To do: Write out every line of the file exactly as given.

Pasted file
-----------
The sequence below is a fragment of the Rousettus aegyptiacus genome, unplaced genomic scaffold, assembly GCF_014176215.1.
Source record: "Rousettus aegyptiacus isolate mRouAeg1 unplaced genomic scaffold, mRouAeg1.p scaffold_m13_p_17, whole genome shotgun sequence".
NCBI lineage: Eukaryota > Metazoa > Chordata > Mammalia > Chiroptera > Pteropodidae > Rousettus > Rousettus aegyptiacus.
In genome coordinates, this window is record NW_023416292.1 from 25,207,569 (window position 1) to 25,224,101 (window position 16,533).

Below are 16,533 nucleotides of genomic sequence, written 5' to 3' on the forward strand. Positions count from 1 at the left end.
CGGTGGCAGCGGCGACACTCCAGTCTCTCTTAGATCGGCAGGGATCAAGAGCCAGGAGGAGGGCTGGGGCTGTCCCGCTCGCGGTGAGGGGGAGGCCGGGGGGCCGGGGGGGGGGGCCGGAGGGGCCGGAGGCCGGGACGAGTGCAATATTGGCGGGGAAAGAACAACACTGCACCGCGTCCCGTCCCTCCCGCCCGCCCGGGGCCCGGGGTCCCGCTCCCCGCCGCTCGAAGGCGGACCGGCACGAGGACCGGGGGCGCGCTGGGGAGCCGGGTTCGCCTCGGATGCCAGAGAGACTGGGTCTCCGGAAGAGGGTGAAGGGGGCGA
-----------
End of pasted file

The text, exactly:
The sequence below is a fragment of the Rousettus aegyptiacus genome, unplaced genomic scaffold, assembly GCF_014176215.1.
Source record: "Rousettus aegyptiacus isolate mRouAeg1 unplaced genomic scaffold, mRouAeg1.p scaffold_m13_p_17, whole genome shotgun sequence".
NCBI lineage: Eukaryota > Metazoa > Chordata > Mammalia > Chiroptera > Pteropodidae > Rousettus > Rousettus aegyptiacus.
In genome coordinates, this window is record NW_023416292.1 from 25,207,569 (window position 1) to 25,224,101 (window position 16,533).

Below are 16,533 nucleotides of genomic sequence, written 5' to 3' on the forward strand. Positions count from 1 at the left end.
CGGTGGCAGCGGCGACACTCCAGTCTCTCTTAGATCGGCAGGGATCAAGAGCCAGGAGGAGGGCTGGGGCTGTCCCGCTCGCGGTGAGGGGGAGGCCGGGGGGCCGGGGGGGGGGGCCGGAGGGGCCGGAGGCCGGGACGAGTGCAATATTGGCGGGGAAAGAACAACACTGCACCGCGTCCCGTCCCTCCCGCCCGCCCGGGGCCCGGGGTCCCGCTCCCCGCCGCTCGAAGGCGGACCGGCACGAGGACCGGGGGCGCGCTGGGGAGCCGGGTTCGCCTCGGATGCCAGAGAGACTGGGTCTCCGGAAGAGGGTGAAGGGGGCGA